// do this last because it fires off messages to start doing things
            try {
                root.setView(view, wparams, panelParentView);
            } catch (RuntimeException e) {
                // BadTokenException or InvalidDisplayException, clean up.
                if (index >= 0) {
                    removeViewLocked(index, true);
                throw e;

In its addView method, a key ViewRootImpl object is created, and then the view is added to WMS through the setView method of ViewRootImpl.  

4, setView() of ViewRootImpl

public void setView(View view, WindowManager.LayoutParams attrs, View panelParentView) {
        synchronized (this) {
            if (mView == null) {
                mView = view;

                int res; /* = WindowManagerImpl.ADD_OKAY; */
                if ((mWindowAttributes.inputFeatures
                        & WindowManager.LayoutParams.INPUT_FEATURE_NO_INPUT_CHANNEL) == 0)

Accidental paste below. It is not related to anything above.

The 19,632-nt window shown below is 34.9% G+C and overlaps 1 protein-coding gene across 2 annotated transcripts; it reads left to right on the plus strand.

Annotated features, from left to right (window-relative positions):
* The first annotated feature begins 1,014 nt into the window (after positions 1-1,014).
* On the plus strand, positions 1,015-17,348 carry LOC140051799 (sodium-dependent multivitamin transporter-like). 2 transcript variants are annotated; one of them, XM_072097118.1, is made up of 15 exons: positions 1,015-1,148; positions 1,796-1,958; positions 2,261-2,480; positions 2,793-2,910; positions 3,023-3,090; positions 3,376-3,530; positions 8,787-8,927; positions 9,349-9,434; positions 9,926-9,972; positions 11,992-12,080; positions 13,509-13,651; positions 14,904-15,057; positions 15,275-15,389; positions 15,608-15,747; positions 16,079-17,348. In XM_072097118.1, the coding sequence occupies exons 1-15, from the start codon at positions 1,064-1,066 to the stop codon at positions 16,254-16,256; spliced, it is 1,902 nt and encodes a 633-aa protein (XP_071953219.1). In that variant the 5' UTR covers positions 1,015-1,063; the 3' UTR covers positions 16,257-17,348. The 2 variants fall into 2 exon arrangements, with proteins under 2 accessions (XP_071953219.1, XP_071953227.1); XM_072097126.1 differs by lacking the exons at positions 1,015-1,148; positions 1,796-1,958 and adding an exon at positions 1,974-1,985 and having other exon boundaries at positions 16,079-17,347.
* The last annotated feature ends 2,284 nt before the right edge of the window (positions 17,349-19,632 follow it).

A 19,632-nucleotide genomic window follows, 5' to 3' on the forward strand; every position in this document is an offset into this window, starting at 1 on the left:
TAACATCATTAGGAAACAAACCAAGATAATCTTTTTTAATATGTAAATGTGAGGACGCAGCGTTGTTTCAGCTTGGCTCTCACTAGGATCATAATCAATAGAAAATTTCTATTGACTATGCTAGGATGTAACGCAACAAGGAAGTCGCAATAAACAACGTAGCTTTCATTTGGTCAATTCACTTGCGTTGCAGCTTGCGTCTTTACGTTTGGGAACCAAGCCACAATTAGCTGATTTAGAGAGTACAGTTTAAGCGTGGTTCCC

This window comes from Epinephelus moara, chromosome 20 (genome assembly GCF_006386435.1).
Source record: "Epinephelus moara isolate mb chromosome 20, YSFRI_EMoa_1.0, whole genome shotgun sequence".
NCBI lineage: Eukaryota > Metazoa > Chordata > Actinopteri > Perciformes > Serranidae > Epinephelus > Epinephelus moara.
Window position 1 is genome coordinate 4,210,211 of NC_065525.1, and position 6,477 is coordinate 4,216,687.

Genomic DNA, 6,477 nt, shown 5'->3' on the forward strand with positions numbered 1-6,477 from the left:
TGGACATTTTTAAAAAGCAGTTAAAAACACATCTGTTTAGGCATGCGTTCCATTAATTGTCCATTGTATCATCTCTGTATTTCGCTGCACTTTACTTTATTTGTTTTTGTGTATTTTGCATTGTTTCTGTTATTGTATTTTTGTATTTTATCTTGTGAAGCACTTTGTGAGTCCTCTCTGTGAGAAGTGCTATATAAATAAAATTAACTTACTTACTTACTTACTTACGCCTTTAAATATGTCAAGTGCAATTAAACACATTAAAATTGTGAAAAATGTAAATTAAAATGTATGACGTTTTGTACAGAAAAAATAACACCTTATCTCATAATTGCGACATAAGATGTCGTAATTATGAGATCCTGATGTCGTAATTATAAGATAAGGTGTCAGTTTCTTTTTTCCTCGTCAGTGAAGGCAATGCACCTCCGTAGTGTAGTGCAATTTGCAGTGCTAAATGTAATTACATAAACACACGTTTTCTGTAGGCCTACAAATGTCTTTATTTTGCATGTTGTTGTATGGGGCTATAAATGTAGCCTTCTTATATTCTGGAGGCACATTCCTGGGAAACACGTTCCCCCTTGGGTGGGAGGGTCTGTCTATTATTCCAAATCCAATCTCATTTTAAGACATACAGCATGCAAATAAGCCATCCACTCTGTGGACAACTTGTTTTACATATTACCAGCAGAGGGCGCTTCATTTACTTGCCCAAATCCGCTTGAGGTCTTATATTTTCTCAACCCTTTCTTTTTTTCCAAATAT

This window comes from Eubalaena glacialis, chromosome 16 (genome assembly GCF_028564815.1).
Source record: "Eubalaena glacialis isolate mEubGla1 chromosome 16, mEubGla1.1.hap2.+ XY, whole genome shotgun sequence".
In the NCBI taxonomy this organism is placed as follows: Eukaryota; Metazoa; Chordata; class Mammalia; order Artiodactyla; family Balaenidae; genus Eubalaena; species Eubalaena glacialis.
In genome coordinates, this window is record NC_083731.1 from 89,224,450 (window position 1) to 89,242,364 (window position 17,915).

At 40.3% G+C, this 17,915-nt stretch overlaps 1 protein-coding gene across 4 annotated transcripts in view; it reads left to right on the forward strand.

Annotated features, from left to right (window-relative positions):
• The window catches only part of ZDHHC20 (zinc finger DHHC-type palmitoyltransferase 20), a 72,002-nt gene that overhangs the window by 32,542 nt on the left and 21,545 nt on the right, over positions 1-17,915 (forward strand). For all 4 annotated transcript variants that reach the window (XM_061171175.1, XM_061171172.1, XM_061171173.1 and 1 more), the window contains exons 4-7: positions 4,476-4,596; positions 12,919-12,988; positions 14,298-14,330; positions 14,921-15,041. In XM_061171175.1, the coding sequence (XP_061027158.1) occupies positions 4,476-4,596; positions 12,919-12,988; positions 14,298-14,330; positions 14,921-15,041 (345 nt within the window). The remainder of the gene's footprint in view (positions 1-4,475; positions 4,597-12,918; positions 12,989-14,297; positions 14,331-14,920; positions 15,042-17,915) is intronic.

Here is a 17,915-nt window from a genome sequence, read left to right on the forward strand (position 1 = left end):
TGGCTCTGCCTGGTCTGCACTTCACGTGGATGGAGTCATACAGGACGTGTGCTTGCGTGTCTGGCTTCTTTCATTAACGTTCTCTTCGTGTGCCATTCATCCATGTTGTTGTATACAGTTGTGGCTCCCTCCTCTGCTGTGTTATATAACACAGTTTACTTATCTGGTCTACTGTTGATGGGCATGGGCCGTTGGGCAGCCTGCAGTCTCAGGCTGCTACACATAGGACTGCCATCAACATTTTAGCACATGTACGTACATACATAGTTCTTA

mInputChannel = new InputChannel();
                mForceDecorViewVisibility = (mWindowAttributes.privateFlags
                        & PRIVATE_FLAG_FORCE_DECOR_VIEW_VISIBILITY) != 0;
                try {
                    mOrigWindowType = mWindowAttributes.type;
                    mAttachInfo.mRecomputeGlobalAttributes = true;
                    res = mWindowSession.addToDisplay(mWindow, mSeq, mWindowAttributes,
                            getHostVisibility(), mDisplay.getDisplayId(), mTmpFrame,
                            mAttachInfo.mContentInsets, mAttachInfo.mStableInsets,
                            mAttachInfo.mOutsets, mAttachInfo.mDisplayCutout, mInputChannel,